But to each their own. If you are doing a photoshoot for friends so you can post up the images on facebook or send them via email, then shooting in jpeg might be totally fine. However, if you get an awesome capture in a once in a lifetime moment that just needs some tweaking, you might be a tad annoyed that you didn't shoot in RAW

    :)
     
  5. habsfan93

    habsfan93 TPF Noob!

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    Wow, thanks for the quick answers!

    Glad to be here - I've been looking for a good photography forum, and this seems like the best one I've found to date.

    Seems like I might have to do some learning on post-processing. I'd like to get the best quality possible from my photos (one of the main reasons I decided to upgrade to DSLR), but I'm not sure I see myself doing a lot of post-processing - mind you that's probably because I don't really know how. :lol:

    So do you guys shoot in exclusively in RAW and then only convert your photos to JPG if you need to do something with them (i.e. put them on the web, etc.)?

    Also, any good resources you can recommend for learning the fundamentals of post-processing?
     
  6. Jeff Canes

    Jeff Canes No longer a newbie, moving up!

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    JPEG degrade with each save. But simple adjustments and few saves like will not do mush harm to the image, especially if you begin with a nice quality image.

    If you are going to be doing heavily editing of a JPG (or poor quality) you should first covert it to a TIFF because they do not degrade the file when saved, then you can edit & save the file all you like with out degrade it, when you finally finish your editing resave it as a new JPG for printing or the web
     
  7. ANDS!

    ANDS! No longer a newbie, moving up!

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    Not neccesarily. Photoshop color correction can be used to correct color balance up to a certain point, as well as adjusting under/overexposure issues. JPEG's wont have the flexibility or "ease" of correction as a RAW file, but if a person has inadvertantly produced a file in JPEG that needs adjustment, all is not lost.

    As for the degredation "issue" of JPEGS; repeatedly saving a JPEG file will result in a "loss", but that loss is nearly imperceptible and I imagine statistically nonexistant if you're saving at a high quality. If you consistently save at the minimal level in Photoshop (or any other program), I have no doubt that you would start to see some issues.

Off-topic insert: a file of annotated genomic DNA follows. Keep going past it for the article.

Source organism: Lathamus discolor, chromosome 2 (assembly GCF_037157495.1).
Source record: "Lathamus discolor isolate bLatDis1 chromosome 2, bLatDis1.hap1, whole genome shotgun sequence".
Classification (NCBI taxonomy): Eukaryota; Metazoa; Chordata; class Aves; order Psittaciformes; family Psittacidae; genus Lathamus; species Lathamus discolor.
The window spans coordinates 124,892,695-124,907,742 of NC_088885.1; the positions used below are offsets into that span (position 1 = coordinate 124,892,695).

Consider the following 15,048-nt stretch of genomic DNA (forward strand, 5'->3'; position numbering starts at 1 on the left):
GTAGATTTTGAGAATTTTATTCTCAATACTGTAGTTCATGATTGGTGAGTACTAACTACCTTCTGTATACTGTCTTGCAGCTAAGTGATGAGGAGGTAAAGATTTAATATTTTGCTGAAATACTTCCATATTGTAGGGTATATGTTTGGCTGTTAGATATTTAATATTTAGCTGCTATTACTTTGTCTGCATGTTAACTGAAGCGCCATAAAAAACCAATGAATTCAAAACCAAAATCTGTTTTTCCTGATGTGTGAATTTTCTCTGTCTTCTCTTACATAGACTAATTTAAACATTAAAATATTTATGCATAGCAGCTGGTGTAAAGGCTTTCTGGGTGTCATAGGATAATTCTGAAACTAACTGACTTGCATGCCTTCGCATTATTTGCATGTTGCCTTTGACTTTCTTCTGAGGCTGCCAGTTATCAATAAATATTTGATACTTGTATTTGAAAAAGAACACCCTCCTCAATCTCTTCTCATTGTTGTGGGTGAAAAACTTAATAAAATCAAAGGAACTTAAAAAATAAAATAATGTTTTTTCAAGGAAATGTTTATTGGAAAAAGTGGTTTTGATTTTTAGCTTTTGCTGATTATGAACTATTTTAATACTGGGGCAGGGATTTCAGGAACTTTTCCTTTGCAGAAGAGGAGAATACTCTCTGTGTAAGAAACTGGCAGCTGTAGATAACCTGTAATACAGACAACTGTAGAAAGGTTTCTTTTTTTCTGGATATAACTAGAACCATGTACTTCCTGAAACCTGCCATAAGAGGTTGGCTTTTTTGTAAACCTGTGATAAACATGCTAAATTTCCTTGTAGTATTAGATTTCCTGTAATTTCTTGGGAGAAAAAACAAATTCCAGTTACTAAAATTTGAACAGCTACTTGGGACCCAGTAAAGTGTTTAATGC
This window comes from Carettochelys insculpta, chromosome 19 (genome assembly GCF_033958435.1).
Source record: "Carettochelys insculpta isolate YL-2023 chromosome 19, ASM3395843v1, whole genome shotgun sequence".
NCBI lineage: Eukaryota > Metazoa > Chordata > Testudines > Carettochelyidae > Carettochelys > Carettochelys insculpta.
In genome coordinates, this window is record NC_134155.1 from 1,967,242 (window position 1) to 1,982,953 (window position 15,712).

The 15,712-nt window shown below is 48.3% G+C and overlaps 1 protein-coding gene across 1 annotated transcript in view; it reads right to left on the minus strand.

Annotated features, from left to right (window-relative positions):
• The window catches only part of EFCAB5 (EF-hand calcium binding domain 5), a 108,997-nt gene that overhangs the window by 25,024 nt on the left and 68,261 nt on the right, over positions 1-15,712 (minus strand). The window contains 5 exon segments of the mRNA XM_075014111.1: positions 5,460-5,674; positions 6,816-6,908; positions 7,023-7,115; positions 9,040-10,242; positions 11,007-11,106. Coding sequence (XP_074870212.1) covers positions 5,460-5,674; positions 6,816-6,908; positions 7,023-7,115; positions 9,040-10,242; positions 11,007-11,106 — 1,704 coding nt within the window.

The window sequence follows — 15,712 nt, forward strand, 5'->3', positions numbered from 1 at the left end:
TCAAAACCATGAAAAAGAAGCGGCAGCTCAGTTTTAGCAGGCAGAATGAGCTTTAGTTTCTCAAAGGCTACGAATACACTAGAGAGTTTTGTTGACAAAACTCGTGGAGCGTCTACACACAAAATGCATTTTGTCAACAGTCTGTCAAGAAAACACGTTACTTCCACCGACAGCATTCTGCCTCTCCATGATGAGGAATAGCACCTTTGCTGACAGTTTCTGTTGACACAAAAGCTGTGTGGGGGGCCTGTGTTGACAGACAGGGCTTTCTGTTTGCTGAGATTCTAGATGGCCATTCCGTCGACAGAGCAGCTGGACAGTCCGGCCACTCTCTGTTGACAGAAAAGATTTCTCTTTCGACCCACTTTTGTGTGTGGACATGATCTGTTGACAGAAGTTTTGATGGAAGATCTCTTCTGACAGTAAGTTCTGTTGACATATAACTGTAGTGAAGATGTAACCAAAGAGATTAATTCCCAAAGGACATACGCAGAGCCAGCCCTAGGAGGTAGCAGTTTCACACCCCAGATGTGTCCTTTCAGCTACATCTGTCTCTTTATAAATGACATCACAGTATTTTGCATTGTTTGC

RAW and JPEG both had their advantages. If you are just out and about shooting photographs, perhaps at a party, or a walkabout downtown - shoot RAW+JPEG; doing so will allow you to work directly on the JPEG and reference the RAW file if you need to make any adjustments.

    If you are shooting a sporting event or something that requires you to be able to write to disc with LITTLE to no downtown, shoot JPEG.
     
  8. Dionysus

    Dionysus TPF Noob!

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    youll learn that taking the picture is only half of it...its very rare that you take a PERFECT picture very often. most need some sort of tweak or slight adjustment.
     
  9. habsfan93

    habsfan93 TPF Noob!

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    I think this might actually be the way for me to go, so that if and when I do get comfortable with image editing, I can go back and rework some of my shots.
     
  10. Overread

    Overread has a hat around here somewhere Staff Member Supporting Member

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    yep its a good choice to make - the only downside is it will fill up your memory cards quicker - but memory is very cheap these days (Get it online like at amazon since memory is often a pushed up sales price in some highstreet shops)
     
  11. bigtwinky

    bigtwinky No longer a newbie, moving up!

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    While photoshop and other softwares do allow you to do some massive work on images, keep in mind that they also permit quick fixes and adjustements too.

    As for learning, you can always buy a photoshop book or look around online for some photoshop tutorials. But I would recommend taking a few courses to learn the basics of what PS can do for photography.

    My wife took a photoshop for the web type of course at a local university and learned some neat things. However, the course I am taking next semester looks specifically at photoshop for pictures. One of the big things in there is the bridge application that you go through when your picture is in RAW and before it gets into photoshop. Something she didn't touch on
     
  12. ANDS!

    ANDS! No longer a newbie, moving up!

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    As someone said, it can certainly tax your memory card. However, there are some cheap alternatives to the "big name" memory card people. You can get a 16GB Transcend for about 40 bucks, and the only thing you are sacrificing is speed when shooting (and dumping) files in RAW mode. However, if these are single non-continuous shots, all that is kind of pointless as by the time you recompose, the file will have been written.

    Dumping the files would take some time, (maybe 4/5 minutes?) - but this assumes you somehow are able to shot a full 16gigs worth of photographs.

    The only thing I use BRIDGE for is importation of files. Otherwise, it is quite a bit sluggish and not as useful as the manufacturers own conversion software. If you wanted to streamline your workflow though, it is a good idea to use it.